b. As we have seen at the beginning of this note, some Mahāyānists claim that the sūtras of the Greater Vehicle were compiled immediately after the death of the Buddha by an assembly of bodhisattvas. This council, a doublet of that of Rājagṛha, was held on the mythical mountain, unknown to geography, of Vimalasvabhāva, south of Rajgir; the compiling of the scriptures is attributed sometimes to the bodhisattva Vajrapāṇi, sometimes to Maitreya, assisted by Ānanda.
Mppś, k. 100, p. 756b:
“Some say that Mahākāśyapa, at the head of the bhikṣus, compiled the Tripiṭaka on Mount Gṛdhrakūṭa and that after the Buddha’s death, the great bodhisattvas Mañjuśrī and Maitreya, bringing in Ānanda, compiled the Greater Vehicle. Ānanda understood deeply the aspirations and behavior of beings; this is why he did not preach the Mahāyāna to the śrāvakas [of weak faculties].”
Tarkajvāla, Mdo XIX, 180a2–4:
“The scriptures of the Mahāyāna are the words of the Buddha. The main compilers were Samanatabhādra, Mañjuśrī, Guhyakādhipati [or Vajrapāṇi], Maitreya and others. The śrāvakas were not the principal compilers of our (Mahāyānist) canon since the latter is not accessible to them.”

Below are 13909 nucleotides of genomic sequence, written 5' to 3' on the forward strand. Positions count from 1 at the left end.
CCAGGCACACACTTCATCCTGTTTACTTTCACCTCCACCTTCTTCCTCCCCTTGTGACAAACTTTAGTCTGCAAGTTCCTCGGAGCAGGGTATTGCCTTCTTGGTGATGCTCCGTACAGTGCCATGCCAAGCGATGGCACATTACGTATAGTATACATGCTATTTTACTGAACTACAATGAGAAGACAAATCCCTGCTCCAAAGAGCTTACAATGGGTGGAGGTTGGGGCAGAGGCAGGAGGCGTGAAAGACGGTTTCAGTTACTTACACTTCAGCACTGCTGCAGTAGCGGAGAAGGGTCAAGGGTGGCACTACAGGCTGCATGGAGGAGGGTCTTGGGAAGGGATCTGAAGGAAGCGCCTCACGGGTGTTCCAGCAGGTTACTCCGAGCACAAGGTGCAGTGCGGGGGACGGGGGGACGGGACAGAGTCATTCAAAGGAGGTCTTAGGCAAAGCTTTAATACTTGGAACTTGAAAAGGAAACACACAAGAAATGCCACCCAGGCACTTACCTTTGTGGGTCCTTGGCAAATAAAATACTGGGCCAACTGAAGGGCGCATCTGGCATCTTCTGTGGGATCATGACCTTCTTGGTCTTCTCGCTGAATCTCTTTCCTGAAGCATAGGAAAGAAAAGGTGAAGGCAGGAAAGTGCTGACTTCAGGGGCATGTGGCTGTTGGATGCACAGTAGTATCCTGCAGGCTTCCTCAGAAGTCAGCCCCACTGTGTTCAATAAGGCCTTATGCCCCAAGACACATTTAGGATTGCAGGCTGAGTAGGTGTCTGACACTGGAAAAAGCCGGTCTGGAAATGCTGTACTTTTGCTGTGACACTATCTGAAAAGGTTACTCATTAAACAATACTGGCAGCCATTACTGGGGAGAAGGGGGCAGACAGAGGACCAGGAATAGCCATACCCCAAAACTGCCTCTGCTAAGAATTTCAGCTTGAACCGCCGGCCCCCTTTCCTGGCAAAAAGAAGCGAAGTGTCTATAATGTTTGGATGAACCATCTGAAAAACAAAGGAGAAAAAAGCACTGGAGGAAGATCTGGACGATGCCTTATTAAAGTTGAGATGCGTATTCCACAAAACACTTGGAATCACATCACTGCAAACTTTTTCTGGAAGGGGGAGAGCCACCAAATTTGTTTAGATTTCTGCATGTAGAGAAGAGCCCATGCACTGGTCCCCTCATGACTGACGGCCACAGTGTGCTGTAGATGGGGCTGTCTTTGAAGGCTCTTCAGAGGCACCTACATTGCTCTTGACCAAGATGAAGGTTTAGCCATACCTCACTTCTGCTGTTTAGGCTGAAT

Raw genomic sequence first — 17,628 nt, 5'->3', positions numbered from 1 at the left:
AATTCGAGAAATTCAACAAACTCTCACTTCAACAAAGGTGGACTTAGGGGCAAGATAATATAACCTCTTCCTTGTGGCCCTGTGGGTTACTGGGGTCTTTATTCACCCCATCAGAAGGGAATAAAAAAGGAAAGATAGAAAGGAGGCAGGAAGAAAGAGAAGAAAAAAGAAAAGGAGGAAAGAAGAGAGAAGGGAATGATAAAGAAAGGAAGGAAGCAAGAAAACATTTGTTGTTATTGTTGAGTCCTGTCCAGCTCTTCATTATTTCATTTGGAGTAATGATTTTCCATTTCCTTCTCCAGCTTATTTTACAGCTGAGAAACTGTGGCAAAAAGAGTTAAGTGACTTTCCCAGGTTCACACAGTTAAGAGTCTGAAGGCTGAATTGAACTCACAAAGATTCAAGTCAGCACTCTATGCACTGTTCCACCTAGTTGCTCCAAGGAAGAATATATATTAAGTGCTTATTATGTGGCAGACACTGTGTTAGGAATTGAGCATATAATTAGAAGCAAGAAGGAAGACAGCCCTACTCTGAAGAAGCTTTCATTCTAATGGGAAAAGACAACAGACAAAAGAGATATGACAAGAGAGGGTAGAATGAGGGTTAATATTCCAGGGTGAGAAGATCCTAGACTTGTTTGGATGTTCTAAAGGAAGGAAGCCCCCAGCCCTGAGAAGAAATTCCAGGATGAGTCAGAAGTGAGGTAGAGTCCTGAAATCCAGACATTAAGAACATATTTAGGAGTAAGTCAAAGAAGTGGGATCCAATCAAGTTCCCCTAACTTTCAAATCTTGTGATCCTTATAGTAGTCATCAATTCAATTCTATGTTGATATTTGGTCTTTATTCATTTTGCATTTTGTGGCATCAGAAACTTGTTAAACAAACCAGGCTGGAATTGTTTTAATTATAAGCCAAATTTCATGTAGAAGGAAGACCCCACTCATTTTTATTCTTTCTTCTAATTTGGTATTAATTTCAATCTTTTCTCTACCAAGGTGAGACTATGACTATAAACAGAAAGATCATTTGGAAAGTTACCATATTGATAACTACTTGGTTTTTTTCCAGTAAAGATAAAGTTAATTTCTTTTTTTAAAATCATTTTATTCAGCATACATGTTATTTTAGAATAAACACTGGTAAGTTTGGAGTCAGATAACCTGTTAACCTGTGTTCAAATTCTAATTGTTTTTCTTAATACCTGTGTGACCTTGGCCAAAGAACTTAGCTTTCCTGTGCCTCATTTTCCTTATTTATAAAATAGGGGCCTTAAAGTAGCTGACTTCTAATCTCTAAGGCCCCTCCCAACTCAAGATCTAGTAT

The same fiction has been repeated by the Tibetan historians Bu-ston, II, p. 101, and Tāranātha, p. 62:
Traditions says that, on the mountain called Vimalasvabhāva, south of Rājagṛha, in an assembly of a million bodhisattvas, Mañjuśrī repeated the Abhidharma; Maitreya, the Vinaya; and Vajrapāṇi the sūtras” (Bu-ston).
– “At the time [of Kaniṣka], in different areas there appeared an innumerable crowd of holy individuals who taught the Mahāyāna; they had all heard the teaching from Āryāvalokiteśvara, Guhyādhipati, Mañjuśrī, Maitreya, etc.” (Tāranātha).
It is not hard to guess how this tradition was formed. In several sūtras of the Greater Vehicle, the Buddha entrusts his doctrine to one or another bodhisattva or to Ānanda. When the Mahāyānists wanted to hold their council, just like the śrāvakas, they called upon these sūtras in order to attribute to a given bodhisattva the compilation of their scriptures and the chairmanship of the alleged council. In this regard, a passage of Haribhadra in his Āloka, ed. Wogihara, p. 5, is especially instructive.
Here is the text and the translation: